One of the biggest challenges that you face as an indiehacker is to visualize your target audience (who are they, where do they hang out...) and figure out how to reach them.
Once you figure this out (it's very hard if it's your first time doing it!) you go ahead and create a landing page to target that audience.
Unlike the venture capital backed companies, you indiehacker, bootstrapper or whichever term you want to call yourself... don't have a lot of "time" to run trial and error marketing campaigns on various channels. This becomes a costly sink-hole, especially when you're looking at advertising .
Getting hard profit is your number one priority and you want to get there fast.
So how do you get profit? You try to sell your solution to people that have a problem - that's why what you write on your homepage, landing page, marketing material, tweets needs to resonate and touch the hearts of your audience.
A lot of people tend to forget to check who their target audience truly is and make assumptions about their audience at the start that costs them a lot of time and efforts.
As you develop your product the target audience slowly shifts to a more and more defined group of people, or it spans across multiple new plans.
You're a developer.
You've worked for many years on a specific market/vertical - ecommerce advertising - and you know everything about it. You know the challenges so, so well, that you decide to create a solution to address them.
You spend a few months to create a platform called eBannerFactory (I totally made this name up btw I hope it's not a real company) which allows anyone with a .csv .xls file to upload it onto your platform and it creates the perfect banner for you, using A.I. that will work with any advertising platform you dream of. Beautiful images generated from your data with 1 click. Great!
First you think your audience is only people that have advertising needs. You've worked so much in ecommerce that you know they NEED your solution.
It becomes hard to sell to them, you've tried to contact many ecommerce solution providers but it's so much effort. Ugh.
As you explore more your options you realize that your platform can offer a solution also to biz people who have a marketplace like Airbnb and Craigslist.
They need to generate interesting/captivating images of the properties and items they sell so that their users have more information at a glance, with rating, price and icons.
Your audience has grown.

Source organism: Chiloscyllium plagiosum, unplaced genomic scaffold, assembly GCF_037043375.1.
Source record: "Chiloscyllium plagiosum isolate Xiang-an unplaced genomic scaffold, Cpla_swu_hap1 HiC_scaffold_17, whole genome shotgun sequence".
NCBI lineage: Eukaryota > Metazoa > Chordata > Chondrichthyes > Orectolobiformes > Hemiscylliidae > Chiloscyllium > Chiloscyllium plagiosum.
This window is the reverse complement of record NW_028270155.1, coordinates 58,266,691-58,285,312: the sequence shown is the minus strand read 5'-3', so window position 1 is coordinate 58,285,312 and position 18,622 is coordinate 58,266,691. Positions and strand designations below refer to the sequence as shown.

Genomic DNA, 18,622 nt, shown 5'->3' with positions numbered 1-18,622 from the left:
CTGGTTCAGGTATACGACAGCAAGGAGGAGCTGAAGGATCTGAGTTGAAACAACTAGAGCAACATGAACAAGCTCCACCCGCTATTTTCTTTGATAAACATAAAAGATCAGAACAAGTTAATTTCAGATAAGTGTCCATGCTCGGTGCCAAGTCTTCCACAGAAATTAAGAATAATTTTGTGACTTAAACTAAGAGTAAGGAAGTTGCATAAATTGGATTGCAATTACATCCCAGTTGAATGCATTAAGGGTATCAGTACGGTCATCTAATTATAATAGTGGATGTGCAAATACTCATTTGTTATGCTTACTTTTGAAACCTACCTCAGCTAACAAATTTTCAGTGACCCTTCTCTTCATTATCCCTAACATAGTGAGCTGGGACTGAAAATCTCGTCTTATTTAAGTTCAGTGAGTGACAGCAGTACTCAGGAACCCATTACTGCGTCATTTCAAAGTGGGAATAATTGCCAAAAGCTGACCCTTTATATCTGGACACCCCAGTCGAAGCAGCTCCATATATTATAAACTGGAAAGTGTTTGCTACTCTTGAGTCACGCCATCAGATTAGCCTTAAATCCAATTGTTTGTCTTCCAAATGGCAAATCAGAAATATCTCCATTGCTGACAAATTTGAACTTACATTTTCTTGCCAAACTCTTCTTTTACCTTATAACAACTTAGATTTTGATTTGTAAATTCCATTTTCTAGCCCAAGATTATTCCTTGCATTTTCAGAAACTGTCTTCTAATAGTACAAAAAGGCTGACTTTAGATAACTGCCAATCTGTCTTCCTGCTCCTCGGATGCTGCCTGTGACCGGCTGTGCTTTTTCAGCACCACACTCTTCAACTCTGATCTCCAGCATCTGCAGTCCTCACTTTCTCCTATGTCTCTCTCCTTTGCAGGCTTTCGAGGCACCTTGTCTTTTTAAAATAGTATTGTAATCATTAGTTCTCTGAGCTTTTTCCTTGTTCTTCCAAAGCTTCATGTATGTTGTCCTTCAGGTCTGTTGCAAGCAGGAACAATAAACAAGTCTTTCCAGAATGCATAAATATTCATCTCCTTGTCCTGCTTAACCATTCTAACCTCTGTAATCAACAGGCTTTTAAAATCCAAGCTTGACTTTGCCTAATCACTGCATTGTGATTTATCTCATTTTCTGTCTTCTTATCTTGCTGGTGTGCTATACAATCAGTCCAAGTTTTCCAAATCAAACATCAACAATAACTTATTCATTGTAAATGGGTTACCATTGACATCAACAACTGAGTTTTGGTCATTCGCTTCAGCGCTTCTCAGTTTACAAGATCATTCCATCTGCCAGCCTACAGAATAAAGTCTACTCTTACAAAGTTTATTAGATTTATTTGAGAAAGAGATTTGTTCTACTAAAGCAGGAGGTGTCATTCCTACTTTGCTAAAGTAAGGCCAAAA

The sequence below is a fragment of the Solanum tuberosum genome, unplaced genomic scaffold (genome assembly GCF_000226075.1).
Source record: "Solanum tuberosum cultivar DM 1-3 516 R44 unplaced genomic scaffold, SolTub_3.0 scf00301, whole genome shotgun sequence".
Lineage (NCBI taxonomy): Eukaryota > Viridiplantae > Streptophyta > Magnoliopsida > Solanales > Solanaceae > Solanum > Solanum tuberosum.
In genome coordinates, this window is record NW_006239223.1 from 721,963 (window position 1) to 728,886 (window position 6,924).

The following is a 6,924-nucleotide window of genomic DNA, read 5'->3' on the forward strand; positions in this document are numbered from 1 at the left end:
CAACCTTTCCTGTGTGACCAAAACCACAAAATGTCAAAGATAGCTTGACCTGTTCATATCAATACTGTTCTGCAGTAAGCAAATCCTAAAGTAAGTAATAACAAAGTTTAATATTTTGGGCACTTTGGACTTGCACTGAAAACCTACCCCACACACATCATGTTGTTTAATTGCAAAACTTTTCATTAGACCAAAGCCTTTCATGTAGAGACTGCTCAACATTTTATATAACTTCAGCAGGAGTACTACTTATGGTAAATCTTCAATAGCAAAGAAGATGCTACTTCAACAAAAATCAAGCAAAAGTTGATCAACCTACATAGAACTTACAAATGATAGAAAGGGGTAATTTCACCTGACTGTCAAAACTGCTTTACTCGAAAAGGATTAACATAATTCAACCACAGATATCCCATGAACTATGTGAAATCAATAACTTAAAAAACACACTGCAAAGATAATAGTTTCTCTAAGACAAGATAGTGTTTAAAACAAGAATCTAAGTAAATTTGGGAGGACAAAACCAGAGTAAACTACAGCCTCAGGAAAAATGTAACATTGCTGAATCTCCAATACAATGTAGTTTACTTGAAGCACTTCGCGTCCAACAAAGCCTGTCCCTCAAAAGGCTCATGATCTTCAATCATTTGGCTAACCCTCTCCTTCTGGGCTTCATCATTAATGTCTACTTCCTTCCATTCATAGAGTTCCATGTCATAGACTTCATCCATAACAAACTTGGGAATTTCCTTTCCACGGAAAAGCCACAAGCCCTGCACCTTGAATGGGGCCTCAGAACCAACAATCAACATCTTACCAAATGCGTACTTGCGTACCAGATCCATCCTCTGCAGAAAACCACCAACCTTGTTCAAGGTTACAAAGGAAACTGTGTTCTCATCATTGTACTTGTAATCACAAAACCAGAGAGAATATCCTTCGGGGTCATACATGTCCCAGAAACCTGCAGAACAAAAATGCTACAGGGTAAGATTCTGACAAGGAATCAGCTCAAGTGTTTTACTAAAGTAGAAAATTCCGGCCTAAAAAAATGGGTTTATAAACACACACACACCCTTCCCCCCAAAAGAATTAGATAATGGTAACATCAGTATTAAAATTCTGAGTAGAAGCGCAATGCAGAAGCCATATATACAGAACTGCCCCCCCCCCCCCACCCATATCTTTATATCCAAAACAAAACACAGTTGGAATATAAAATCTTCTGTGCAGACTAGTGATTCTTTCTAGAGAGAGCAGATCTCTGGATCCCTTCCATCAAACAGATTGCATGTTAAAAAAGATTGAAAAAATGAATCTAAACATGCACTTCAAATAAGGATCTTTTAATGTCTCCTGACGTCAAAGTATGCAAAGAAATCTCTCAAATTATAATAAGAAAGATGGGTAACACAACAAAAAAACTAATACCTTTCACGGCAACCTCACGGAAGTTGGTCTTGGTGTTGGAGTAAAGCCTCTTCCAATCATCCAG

A couple of months later you realize that your favorite code repository platform (totally not Github ;)) could probably need this too, but not for selling houses but rather to show how popular certain projects on their platform are when shared across the web.
You're shocked, you're not selling only to advertisers and marketing agencies, but also engineers (front and back-end) now! ...and you're also selling to growth hackers who are trying to improve the influx of visitors on their platforms
You realized your audience is wider than you expected, you know WHO you're new audience is comprised of, but you don't know how to target them so you open Indiehackers.com and you start reading what people are saying:
@zerotousers from zerotousers has a lot of good advice
To do that right, you need to learn how to reach your target audience effectively. (Emphasis on reading Darko's material!)
A couple of days later, you've read everything you can about targeting audiences based on their platform and you give it a go.
A couple of months later, you see good results coming in: your SEO strategy is starting to work because you've optimized multiple landing pages to capture the traffic from a subset of your audience.
At the same time, all that work you've put into creating twitter threads is also turning out for the best: your targeted tweets are now engaging front-end engineers and designers who are curious about "What can I build using eBannerFactory"
The hours spent on engaging with redditors in your targeted sub-reddit has allowed you to have enough credibility to share insights into eBannerFactory without looking like a suspicious hit-and-runner (they hate that on reddit btw!)
You're getting more traffic, more sign-ups, you're getting more leads and finally customers!
Your business' profitability is closing in.
-- The end
I think this story - can be summed up with these parting thoughts:
 That being said sometimes it's worth running short bursts of paid marketing to test your assumptions.